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Pecky Rice and Stink Bug Damage: Are They the Same Thing?
Author: Gus Lorenz, Extension Entomologist

Last week, I had a consultant call me to say that samples had been pulled in several fields and reports from the samples indicated that the rice was estimated to be at 2.9% peck. The field has been sprayed twice for stink bug and scouting records indicate that populations have been kept below threshold the entire season. This situation begs the question, “Are pecky rice and stink bug damage the same thing?”

There is a lot of literature out there that tells us pecky rice is associated with stink bugs certainly but also with several fungi and bacterial diseases. I guess anything that causes a spot to appear on a rice kernel could be the causal agent for peck. So while most of us associate pecky rice solely with stink bugs, this is not entirely accurate.According to the literature there are at least 5 or 6 different fungi (probably more) that can also cause this condition on rice.  We all know the growing conditions this crop has gone through, and the rice agronomists tell me that last year’s crop experienced “heat damage,” so if we had it last year, I have to assume we have it this year.  I’ll say right up front, I don’t know a whole lot about the agronomics/physiology aspect of rice. I do know that by and large the growers and consultants I’ve visited with have done an excellent job of handling this stink bug situation we were dealt with this year. The stink bug situation on the earliest heading fields was as bad as many of us have seen. However, as time went on the populations moderated. Also, remember that in the first two weeks, we treat stink bugs to maintain yield potential, not to reduce peck. It’s the third and fourth week of heading that we treat for stink bugs to control pecky rice. During that time, on all the rice I am aware of, we were able to maintain populations below threshold with well-timed applications. I won’t even guess how many phone calls we’ve taken on stink bugs this year…I’ll just say that I think I’ve talked to growers and consultants representing the majority of the acreage in this state, at least it seems like it.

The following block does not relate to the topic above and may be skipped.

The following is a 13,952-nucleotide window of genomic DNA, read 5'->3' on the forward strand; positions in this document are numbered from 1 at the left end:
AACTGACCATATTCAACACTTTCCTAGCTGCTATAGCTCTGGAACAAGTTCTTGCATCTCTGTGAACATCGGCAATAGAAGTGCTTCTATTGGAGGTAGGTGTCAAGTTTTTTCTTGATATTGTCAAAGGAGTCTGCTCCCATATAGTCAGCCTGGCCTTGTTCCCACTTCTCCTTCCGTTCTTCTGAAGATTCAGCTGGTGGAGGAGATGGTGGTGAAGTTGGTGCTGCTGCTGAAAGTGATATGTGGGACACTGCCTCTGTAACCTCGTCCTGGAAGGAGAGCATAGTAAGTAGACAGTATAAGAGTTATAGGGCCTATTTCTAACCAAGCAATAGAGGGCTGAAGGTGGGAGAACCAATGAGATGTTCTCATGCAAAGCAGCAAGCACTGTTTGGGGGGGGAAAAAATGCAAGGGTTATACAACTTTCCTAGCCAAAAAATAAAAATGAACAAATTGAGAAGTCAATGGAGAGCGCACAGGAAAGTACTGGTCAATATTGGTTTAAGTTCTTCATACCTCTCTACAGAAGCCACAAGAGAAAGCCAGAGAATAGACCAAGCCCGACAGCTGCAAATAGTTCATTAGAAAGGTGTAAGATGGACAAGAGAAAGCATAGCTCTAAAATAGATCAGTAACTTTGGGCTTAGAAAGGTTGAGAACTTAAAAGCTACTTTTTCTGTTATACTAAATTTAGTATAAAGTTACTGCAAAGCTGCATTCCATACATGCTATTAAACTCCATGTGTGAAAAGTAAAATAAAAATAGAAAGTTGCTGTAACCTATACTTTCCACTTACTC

Pecky rice

Pecky rice - Photo courtesy of LSU AgCenter

Obviously, there are many concerns here, and the biggest is the rice crop and how these environmental conditions will impact the yield, quality, and ultimately the rice growers’ profitability. Secondly, if “peck” is a problem with this crop, as growers and industry understand, there is more at hand here than stink bugs. Growers may want to blame consultants for pecky rice discounts thinking stink bugs were the problem, when in reality, it was environmental and other factors the consultant has no control over. Finally, we don’t want to get overly aggressive on controlling stink bugs. Spraying too much leads to too many problems: reducing profitability for the grower, insecticide resistance, secondary insect problems, etc. We have been aggressive this year with the reductions in percentage peck allowed from 5% to 2.9%, and most growers and consultants felt the need to be proactive and treat as soon as stink bug numbers got close to thresholds. This is understandable to a degree, but like everything else, you can go too far with anything.

With all that being said, we still aren’t out of the woods with stink bugs. Many fields are just now heading and some aren’t even heading yet. We have to continue to scout closely. The stink bugs have transitioned from hitting fields at early heading and have moved to fields in the last two weeks of heading. Remember, rice stink bugs are seed feeders and they will prefer feeding on seed that is formed. Also remember that in the second two weeks of heading, our threshold goes to one per sweep or 10 stink bugs per 10 sweeps. The decision now becomes when to terminate insecticide applications. Consider how much of the panicle on the average in a field is still soft dough and how many stink bugs you have to help you determine whether or not the field will require an insecticide application. The pyrethroids continue to provide excellent control, but we need more options in the future if rice stink bugs continue to be a problem. Word of warning: These late-maturing fields will be a real challenge to keep stink bugs below threshold levels. Keep scouting.

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